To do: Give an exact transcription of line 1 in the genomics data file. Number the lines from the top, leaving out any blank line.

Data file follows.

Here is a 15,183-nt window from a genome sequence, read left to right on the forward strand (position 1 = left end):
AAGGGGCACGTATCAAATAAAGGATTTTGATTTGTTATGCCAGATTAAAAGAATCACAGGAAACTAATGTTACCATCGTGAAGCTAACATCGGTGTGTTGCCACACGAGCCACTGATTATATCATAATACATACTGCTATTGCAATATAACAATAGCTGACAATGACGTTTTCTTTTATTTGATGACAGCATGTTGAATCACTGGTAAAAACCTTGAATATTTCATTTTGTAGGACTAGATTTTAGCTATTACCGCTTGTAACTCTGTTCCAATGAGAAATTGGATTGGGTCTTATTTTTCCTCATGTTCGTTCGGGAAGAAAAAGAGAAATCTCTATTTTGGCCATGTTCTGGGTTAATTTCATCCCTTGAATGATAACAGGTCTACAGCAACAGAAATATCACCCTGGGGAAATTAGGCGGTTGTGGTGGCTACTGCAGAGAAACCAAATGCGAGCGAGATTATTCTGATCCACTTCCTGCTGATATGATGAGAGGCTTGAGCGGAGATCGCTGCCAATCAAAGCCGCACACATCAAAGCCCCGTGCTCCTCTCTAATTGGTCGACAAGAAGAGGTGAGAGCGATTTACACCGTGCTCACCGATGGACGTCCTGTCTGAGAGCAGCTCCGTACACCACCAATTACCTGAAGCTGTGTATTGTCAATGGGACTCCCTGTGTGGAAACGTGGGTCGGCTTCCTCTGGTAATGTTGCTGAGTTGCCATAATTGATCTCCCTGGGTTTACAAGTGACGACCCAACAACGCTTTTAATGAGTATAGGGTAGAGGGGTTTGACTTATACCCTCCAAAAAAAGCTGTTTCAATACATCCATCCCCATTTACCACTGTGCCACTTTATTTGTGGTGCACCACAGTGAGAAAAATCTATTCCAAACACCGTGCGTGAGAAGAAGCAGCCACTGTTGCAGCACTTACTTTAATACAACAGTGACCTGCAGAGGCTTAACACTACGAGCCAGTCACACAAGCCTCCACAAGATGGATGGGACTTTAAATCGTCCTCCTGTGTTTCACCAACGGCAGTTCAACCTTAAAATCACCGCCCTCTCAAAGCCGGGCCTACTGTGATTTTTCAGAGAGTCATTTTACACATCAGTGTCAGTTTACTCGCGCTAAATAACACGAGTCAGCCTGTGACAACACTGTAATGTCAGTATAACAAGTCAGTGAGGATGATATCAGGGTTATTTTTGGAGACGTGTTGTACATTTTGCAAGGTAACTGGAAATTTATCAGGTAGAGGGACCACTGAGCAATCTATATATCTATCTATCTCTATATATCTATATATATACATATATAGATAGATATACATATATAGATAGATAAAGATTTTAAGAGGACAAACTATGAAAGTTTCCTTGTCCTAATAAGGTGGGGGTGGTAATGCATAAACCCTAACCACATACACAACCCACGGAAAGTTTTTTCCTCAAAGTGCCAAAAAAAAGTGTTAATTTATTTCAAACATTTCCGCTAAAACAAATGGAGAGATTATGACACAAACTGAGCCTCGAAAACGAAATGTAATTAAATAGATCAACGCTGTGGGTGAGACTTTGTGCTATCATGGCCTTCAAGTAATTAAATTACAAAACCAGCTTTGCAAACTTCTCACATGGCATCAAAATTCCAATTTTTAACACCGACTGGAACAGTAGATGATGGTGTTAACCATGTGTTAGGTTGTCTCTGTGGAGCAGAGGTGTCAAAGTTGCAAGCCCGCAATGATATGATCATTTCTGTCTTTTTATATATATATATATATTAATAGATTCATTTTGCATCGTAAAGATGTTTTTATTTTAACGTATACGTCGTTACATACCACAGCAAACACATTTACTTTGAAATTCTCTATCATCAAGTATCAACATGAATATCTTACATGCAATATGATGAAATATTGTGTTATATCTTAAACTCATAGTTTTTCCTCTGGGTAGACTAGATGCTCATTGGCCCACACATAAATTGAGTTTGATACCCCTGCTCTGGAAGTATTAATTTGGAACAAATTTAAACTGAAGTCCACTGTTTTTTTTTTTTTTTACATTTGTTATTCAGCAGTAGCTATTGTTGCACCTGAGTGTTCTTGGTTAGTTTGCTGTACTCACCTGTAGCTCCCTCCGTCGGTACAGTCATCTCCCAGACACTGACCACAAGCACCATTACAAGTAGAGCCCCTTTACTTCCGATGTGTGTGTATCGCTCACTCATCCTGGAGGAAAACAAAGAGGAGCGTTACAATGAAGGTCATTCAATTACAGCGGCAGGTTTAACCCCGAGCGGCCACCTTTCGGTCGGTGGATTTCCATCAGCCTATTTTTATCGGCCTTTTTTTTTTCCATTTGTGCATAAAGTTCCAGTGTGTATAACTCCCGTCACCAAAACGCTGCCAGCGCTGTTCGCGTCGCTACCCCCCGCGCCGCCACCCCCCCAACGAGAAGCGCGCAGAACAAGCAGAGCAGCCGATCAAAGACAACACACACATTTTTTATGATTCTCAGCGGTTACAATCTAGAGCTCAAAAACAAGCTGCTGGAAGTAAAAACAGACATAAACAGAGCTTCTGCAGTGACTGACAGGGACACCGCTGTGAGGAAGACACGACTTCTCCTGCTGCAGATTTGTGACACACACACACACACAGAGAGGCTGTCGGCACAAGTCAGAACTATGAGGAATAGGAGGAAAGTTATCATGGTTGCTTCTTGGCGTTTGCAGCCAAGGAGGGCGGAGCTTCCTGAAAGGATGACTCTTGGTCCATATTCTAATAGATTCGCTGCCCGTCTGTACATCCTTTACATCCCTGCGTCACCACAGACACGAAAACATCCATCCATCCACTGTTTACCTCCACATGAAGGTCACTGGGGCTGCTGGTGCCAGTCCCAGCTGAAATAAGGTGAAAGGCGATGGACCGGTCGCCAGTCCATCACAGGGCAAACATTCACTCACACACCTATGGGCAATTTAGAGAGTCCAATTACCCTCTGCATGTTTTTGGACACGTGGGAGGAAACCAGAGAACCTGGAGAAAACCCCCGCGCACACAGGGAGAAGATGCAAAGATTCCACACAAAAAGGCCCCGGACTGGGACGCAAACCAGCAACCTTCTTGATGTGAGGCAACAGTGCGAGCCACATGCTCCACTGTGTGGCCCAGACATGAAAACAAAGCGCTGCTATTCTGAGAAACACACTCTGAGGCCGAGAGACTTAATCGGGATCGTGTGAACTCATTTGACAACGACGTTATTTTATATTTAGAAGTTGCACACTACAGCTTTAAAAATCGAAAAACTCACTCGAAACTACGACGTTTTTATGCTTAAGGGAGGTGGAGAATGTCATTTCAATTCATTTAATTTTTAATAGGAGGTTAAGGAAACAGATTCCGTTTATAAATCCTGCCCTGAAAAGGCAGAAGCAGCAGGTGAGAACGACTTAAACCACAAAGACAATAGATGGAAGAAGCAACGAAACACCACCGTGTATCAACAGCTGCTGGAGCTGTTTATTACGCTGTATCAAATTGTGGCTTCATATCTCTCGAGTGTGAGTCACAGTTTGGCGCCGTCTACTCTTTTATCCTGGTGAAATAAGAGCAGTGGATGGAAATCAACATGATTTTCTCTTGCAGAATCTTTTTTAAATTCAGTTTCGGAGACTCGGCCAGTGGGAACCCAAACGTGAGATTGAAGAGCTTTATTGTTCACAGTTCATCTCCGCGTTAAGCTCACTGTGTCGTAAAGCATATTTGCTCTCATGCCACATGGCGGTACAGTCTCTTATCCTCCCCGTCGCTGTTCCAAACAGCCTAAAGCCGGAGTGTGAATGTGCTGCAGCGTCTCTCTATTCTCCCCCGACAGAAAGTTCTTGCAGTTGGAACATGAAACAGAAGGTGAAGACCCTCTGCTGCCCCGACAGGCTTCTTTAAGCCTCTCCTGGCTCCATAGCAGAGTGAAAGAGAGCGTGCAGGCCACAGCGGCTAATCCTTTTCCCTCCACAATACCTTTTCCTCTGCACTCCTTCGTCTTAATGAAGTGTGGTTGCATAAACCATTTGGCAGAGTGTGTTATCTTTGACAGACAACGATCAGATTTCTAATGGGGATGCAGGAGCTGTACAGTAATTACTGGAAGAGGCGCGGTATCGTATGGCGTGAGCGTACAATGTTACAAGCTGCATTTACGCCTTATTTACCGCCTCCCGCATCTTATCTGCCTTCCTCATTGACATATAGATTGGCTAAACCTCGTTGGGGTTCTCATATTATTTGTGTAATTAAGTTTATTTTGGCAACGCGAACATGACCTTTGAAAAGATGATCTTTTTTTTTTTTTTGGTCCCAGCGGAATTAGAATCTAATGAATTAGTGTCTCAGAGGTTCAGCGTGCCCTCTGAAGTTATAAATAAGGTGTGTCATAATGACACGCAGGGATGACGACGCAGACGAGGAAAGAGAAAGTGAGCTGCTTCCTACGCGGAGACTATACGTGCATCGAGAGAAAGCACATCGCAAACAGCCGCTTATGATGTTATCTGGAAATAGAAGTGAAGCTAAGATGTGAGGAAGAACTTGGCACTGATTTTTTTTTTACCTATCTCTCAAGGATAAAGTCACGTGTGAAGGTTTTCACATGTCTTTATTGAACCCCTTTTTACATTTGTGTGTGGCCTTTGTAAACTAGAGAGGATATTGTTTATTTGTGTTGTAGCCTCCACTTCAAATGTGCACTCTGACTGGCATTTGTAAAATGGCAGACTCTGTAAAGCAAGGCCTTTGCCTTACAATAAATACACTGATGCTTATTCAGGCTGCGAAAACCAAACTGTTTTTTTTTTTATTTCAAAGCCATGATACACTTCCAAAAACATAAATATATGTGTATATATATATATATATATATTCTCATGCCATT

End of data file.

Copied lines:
Here is a 15,183-nt window from a genome sequence, read left to right on the forward strand (position 1 = left end):